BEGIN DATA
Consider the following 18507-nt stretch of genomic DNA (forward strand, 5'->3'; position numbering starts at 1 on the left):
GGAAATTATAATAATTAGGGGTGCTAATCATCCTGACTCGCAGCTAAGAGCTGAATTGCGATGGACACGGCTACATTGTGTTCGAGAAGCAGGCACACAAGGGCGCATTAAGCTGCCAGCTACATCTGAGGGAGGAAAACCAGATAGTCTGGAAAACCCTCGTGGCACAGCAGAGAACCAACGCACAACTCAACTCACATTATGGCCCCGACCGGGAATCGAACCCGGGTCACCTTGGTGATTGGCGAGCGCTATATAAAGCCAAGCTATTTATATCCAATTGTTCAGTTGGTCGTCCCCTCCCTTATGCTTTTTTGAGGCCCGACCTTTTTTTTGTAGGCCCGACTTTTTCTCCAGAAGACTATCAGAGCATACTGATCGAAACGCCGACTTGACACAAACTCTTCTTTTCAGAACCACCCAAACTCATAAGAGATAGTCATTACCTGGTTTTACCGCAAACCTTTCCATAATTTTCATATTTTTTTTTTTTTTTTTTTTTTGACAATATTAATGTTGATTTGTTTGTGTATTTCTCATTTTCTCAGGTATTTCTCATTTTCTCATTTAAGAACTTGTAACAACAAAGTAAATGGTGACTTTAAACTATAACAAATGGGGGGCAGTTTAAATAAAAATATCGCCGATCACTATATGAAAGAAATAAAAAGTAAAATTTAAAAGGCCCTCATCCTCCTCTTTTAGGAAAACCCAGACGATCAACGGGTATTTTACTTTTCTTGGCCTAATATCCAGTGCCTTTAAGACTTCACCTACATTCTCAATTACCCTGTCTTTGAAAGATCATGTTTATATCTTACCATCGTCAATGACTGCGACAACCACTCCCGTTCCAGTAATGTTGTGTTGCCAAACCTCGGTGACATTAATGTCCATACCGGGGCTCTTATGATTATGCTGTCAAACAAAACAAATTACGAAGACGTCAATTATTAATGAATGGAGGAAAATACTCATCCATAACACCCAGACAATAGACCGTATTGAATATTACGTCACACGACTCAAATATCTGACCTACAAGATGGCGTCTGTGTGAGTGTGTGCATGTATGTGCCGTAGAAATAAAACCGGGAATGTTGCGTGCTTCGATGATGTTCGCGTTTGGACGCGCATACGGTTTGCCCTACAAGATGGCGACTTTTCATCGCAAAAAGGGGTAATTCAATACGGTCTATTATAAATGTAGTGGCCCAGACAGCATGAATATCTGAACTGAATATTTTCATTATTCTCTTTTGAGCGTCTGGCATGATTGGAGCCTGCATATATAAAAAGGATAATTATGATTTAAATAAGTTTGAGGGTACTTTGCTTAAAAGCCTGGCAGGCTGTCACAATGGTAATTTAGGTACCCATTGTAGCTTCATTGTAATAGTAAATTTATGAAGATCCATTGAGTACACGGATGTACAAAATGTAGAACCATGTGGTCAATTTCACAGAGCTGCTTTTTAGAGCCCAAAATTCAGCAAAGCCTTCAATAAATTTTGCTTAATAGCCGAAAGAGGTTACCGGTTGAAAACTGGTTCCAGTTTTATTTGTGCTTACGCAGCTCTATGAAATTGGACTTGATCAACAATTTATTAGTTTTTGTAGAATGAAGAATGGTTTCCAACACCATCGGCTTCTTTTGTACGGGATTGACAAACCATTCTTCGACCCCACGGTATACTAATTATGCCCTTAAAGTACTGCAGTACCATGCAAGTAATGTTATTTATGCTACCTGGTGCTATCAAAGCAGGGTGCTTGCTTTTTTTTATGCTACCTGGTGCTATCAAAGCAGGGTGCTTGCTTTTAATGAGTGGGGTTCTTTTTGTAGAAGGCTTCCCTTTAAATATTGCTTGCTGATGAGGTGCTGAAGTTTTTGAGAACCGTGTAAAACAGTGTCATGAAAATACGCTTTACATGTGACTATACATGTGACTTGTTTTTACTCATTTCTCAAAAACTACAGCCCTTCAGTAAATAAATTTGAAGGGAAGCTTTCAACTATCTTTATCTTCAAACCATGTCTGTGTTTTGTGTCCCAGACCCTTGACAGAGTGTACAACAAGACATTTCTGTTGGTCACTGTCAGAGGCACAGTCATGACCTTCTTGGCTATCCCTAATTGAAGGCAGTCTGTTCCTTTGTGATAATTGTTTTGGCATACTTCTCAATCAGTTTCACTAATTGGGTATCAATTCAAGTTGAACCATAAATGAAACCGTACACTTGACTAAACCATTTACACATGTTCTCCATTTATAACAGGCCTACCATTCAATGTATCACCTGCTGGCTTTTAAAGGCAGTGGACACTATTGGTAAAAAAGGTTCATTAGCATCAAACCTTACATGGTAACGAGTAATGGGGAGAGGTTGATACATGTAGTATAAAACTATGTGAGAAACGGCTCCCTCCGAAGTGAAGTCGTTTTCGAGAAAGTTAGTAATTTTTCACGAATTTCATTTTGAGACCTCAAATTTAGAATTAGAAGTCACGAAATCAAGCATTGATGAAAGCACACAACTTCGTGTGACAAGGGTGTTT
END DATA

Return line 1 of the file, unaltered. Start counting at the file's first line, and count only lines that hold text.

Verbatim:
Consider the following 18507-nt stretch of genomic DNA (forward strand, 5'->3'; position numbering starts at 1 on the left):